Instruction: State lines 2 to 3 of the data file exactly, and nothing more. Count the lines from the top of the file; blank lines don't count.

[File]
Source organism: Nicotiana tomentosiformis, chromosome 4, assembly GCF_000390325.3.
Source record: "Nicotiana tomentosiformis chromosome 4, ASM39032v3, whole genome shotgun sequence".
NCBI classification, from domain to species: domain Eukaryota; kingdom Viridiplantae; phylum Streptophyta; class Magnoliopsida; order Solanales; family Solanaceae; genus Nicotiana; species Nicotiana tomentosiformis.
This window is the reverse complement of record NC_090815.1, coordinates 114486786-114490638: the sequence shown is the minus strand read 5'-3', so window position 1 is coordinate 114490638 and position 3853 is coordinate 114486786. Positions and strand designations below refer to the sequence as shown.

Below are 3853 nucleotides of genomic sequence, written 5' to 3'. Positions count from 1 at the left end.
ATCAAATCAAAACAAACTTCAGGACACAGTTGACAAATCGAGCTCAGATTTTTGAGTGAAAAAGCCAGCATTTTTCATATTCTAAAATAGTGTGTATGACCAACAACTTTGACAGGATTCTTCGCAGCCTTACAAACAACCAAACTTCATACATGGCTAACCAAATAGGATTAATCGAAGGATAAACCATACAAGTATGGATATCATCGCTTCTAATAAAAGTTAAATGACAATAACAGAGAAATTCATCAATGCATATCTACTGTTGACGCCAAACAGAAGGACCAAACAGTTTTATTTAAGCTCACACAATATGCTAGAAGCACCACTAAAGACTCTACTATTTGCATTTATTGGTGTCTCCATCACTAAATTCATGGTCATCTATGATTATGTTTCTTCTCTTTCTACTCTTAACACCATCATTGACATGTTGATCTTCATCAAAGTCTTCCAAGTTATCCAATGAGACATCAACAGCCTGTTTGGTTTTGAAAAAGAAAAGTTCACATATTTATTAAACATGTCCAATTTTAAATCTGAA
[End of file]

Source record: "Nicotiana tomentosiformis chromosome 4, ASM39032v3, whole genome shotgun sequence".
NCBI classification, from domain to species: domain Eukaryota; kingdom Viridiplantae; phylum Streptophyta; class Magnoliopsida; order Solanales; family Solanaceae; genus Nicotiana; species Nicotiana tomentosiformis.